One that got away

November 30, 2009 by · 4 Comments 

Every year at this time, a veritable tsunami of “year’s best” lists crashes down around us. The New York Times has one. So does The Globe and Mail. So does Quill & Quire. Each year, these lists feature dozens of titles that I’ve not had a chance to read, and leave out one or two gems that I quite liked but nobody else seemed to pay much attention to.

In the latter category this year is Anik See’s short story collection, postcard and other stories. I’ve been talking it up in the pages of Quill and in various other places, but the book seems to have flown almost completely under the radar since its publication in September. This surprises me, not only because I think it’s a strong collection, but because it’s published by Freehand Books, the Calgary-based publisher that in its first season last year scored a Giller nomination for Marina Endicott’s Good to a Fault, which led all sorts of commentators to say that Freehand was a publisher to reckon with. And yet, See’s book seems to have appeared and disappeared with little fanfare. Which is a shame.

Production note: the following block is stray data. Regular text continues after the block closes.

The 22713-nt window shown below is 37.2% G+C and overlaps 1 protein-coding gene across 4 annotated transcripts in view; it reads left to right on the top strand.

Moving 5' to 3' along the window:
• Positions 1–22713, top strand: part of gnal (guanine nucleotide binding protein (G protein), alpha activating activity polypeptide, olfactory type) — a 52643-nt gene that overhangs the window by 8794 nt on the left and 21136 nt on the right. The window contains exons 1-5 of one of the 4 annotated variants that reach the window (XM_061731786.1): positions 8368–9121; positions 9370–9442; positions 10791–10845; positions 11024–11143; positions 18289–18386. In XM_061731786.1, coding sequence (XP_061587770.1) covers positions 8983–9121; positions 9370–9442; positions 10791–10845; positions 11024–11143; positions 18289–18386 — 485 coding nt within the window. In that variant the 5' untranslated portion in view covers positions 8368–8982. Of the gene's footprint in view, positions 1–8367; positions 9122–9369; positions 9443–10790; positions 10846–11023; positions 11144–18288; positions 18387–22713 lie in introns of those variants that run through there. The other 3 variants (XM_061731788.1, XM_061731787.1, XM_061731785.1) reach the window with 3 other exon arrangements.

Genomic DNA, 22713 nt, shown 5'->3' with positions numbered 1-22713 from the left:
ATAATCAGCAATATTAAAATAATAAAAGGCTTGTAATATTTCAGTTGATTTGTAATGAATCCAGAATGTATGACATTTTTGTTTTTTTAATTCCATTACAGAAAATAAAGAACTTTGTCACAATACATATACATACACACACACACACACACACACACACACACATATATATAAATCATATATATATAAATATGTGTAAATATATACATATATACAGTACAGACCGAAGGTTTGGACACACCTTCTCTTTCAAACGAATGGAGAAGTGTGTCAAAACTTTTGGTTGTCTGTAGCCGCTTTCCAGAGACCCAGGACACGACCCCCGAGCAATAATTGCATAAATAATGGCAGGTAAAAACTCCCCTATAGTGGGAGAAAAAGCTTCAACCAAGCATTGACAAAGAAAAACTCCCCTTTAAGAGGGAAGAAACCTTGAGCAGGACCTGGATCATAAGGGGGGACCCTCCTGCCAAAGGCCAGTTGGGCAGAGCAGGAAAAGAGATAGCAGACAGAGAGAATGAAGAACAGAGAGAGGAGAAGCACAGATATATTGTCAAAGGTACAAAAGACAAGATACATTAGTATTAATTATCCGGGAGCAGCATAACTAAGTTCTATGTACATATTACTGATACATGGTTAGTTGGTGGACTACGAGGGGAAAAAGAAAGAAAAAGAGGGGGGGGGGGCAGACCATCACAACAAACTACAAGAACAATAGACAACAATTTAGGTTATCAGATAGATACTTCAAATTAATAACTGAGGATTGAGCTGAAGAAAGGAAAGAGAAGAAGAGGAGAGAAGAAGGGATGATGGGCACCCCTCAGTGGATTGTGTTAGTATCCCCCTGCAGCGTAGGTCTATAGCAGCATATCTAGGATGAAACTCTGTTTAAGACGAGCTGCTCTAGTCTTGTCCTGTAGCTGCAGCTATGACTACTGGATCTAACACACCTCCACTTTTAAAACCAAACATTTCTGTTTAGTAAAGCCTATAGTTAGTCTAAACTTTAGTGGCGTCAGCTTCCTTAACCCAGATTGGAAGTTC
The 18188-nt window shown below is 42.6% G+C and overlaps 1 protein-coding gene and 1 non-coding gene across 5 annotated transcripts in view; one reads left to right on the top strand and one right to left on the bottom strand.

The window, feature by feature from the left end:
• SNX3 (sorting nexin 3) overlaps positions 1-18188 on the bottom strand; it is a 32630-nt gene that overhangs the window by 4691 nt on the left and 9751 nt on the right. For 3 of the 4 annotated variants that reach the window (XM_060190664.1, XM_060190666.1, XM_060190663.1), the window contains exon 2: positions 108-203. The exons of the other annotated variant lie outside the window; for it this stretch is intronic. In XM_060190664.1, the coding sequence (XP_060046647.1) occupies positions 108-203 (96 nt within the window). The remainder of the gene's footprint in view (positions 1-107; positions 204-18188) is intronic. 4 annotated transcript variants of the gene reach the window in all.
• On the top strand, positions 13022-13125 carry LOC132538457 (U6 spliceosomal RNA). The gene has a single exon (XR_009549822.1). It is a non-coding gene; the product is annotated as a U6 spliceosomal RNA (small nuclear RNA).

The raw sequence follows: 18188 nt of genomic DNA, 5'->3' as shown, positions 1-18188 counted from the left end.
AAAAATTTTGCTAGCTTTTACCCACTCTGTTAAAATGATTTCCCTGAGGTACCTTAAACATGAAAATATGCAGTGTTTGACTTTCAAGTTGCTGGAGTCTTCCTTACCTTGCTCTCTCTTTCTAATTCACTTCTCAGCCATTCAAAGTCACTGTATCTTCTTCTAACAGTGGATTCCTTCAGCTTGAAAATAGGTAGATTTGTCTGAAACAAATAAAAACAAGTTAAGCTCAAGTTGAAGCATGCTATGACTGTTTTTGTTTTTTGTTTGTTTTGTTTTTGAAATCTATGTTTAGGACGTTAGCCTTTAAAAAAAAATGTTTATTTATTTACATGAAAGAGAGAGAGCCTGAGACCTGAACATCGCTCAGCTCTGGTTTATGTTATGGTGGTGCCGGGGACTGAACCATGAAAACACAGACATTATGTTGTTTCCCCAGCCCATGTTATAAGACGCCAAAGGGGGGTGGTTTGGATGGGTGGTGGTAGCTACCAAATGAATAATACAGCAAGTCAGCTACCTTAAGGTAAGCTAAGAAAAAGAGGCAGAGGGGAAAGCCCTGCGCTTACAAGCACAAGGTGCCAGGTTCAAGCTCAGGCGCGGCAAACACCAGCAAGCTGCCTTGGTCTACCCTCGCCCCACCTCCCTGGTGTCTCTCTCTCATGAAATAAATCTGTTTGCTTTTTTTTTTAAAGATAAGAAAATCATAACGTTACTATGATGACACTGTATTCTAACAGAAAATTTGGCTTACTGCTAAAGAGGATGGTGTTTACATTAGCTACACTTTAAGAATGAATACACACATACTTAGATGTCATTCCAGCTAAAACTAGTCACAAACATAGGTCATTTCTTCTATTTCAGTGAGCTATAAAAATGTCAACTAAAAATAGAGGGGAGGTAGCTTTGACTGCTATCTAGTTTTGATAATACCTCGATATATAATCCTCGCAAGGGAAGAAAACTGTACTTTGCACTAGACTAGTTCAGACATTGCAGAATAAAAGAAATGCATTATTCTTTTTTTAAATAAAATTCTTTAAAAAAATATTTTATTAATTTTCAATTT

My Quill & Quire review is online, if you’re interested. Here’s a taste:

Those who complain about the sclerotic and uninspiring nature of CanLit are usually directing their ire toward novels and novelists: it is rare to hear such complaints levelled at short-story collections. This is because, along with comedy, short stories are among this country’s most dependable cultural products. From Alice Munro to Rebecca Rosenblum, Mark Anthony Jarman to Pasha Malla, Canada has produced a wealth of innovative and adventurous practitioners of the short fiction form. Maybe it’s something in the water.

Anik See appears to have been drinking that water. Something has to explain a story like “Kingwell,” in which the tormented narrator suffers charged dreams about Toronto philosopher and author Mark Kingwell. See’s previous book, Saudade, was a collection of essays about our psychic connections to landscape and place, which helps to account for the pitch-perfect portrayal of the pretensions espoused by the denizens of Canada’s largest city: “We were in a neighbourhood called Seaton Village which, to our credit, was less expensive and even cooler than The Annex for a number of reasons (but only to Seaton Villagers).” But “Kingwell,” which does not offer a particularly flattering portrait of its titular character, is also a spot-on satire of a certain kind of Toronto intellectual: “[I]f you work in publishing in Toronto, you know how many parties there are, and how many of them consist entirely of conversations more laden with names than actual words.”

If you’re a book lover, or if you have a book lover on your Christmas list, I’d strongly urge checking this one out. If you (or they) don’t like it, you can always blame me.